Self Defense and The Media Self Defense and The Media
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By Brandon Butler, Director/Chief Instructor, TRS As I have watched events unfold in very public incidents such as Ferguson, MO (and a few others... Self Defense and The Media

By Brandon Butler, Director/Chief Instructor, TRS

As I have watched events unfold in very public incidents such as Ferguson, MO (and a few others come to mind), I got to thinking about how easily an individual’s life could be destroyed by the mob mentality of today’s society. Although this is post is somewhat of a rant and something apart from my normal posts, I do want make the point of what can externally effect someone who defends themselves when necessary and will give us all something to think about.

Today we have to deal with a constant and instant flow of information. Social networks, news agencies, smart phones and the abundance of access to all of these by most Americans is standard today, although not even a thought 20 years ago. This instant flow can create a flash fire of information and depending on the source the information, it can be totally fact based (rare), completely misleading (closer), or an outright lie (there we go). This has become the real root cause of outrage for many issues where facts have not been determined and assumptions take over. The ingredients of public perception and their emotional reaction is an explosive mix when combined with limited information, media distortion and public figures with a personal self-serving agenda. Yes, the beloved media and many public figures have been caught multiple times distorting the facts to increase their own exposure and self serving agendas.

I can remember not all that long ago the days of the great news anchors and public figures, days where less than credible information never made the news and one’s reporting was the credibility of their career. Bad information used to ruin, or at least slow, a career (ie: Geraldo Rivera and the Capone Vault). Today, every news agency has “BREAKING NEWS” on its headline regardless of what it is. Not too long ago the phrase “breaking” was for important “lets interrupt the entire country’s dinner” news. Headlines like when we landed on the moon, the Cuban missile crisis, or when a President was shot. Now it is lazy, repeated, non-researched, information fed from a central source. What happened to investigative reporting and vesting your source? What happened to the word of a reporter and the information he or she shared as being facts and not hearsay or simply made up?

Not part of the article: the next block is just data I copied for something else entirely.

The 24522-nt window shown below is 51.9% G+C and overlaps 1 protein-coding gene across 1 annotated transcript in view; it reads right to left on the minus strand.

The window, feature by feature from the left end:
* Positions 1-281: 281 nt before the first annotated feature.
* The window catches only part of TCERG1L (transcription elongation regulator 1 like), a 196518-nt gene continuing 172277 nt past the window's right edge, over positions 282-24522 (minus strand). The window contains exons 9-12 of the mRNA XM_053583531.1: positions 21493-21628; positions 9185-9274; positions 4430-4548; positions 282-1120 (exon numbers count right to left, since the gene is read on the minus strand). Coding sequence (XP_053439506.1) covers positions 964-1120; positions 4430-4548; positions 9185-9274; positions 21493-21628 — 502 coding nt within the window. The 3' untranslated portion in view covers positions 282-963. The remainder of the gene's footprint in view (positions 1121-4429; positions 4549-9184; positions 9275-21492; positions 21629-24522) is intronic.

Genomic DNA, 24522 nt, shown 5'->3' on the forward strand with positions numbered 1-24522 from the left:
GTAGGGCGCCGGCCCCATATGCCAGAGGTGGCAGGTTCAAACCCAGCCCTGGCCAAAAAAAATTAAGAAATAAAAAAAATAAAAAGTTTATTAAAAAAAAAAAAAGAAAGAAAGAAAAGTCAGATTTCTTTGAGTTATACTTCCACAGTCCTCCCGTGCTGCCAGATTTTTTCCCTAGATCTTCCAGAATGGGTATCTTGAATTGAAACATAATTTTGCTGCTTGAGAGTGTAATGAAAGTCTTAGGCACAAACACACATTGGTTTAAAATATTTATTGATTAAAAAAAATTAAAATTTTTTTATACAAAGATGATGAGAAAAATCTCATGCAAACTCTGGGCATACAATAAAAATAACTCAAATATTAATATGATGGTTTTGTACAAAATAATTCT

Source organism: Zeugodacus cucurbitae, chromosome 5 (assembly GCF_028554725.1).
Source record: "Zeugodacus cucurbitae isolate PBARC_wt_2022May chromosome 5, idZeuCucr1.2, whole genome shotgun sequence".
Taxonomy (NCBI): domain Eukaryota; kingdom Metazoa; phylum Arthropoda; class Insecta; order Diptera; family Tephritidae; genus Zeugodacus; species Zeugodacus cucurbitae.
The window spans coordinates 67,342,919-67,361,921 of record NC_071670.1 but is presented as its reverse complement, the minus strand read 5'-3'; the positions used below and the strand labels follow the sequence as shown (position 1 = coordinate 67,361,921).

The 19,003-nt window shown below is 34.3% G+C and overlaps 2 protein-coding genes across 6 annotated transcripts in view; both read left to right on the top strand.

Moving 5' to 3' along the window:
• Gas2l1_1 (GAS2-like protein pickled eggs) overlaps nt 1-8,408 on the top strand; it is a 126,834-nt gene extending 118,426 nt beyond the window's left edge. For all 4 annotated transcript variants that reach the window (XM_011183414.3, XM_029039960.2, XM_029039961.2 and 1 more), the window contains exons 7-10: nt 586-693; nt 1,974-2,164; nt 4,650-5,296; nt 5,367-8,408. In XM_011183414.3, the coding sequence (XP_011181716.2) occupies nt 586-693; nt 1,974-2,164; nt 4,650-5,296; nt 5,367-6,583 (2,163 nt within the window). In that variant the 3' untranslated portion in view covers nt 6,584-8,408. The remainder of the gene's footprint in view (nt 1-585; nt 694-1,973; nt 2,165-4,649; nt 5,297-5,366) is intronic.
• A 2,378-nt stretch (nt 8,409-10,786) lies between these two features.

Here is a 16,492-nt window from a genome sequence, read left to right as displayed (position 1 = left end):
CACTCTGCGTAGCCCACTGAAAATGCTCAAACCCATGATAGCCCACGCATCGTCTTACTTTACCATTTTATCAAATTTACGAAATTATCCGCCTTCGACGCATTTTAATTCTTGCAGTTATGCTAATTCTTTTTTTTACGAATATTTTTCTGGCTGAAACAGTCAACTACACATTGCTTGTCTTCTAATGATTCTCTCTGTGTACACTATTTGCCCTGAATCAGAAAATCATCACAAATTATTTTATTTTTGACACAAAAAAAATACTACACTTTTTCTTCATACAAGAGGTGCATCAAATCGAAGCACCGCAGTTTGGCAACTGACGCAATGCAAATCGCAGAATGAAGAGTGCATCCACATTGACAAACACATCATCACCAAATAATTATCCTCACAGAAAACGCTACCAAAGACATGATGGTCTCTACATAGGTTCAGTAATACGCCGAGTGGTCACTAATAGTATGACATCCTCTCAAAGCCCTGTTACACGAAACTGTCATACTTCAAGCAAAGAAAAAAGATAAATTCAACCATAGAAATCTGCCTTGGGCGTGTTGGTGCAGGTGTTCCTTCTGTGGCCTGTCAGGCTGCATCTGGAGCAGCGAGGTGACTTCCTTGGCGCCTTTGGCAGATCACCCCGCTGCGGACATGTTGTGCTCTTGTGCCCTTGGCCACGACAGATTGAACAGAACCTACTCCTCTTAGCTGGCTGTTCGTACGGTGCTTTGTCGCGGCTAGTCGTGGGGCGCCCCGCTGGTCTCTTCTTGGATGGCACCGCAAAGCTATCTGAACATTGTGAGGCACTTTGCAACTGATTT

5bb165d81159350dcfce55c12e84bcbaIt’s ironic how movie quotes can stick in our minds and reflect very well what we see. When I watched the first Men In Black movie, Tommy Lee Jones (Agent K) said to Will Smith’s character, (Agent J):

A person is smart. People are dumb, panicky dangerous animals and you know it.

This quote is very true. After seeing the reactions of our public in many instances of  “mob mentality,” attacking others and looting and rioting…no better words can describe our current state of affairs.

If you watch the reactions related to the Ferguson shooting, you can see one thing: MISINFORMATION. People unwilling to educate themselves on facts and armed with only distorted information jump quickly to conclusions, and not always to the right ones. Rational thinking goes out the window and the lynch mob mentality returns to our streets; this, aided by our media and national roving characters, who incidentally are self-serving by inciting hatred and fear while moving from one incident to the next. One has to question the morality and ethical responsibility of these individuals who wouldn’t have a job making millions if what they were “fighting” for ever actually came to be and the media that gets higher ratings through reporting civil unrest and promoting a particular agenda.

Now, back to my main point, if a person is involved in an altercation that involves the use of deadly force, that person may be instantly seen as a victim or as a villain. This all depends on what the news agencies picking up the story need in ratings and what certain public figures need for attention. If you happen to fall on being portrayed on the villainous side, better be prepared for the worst to be directed at you, your family and your friends; and, if you don’t make a good villain…well let’s just say that wouldn’t make good ratings.

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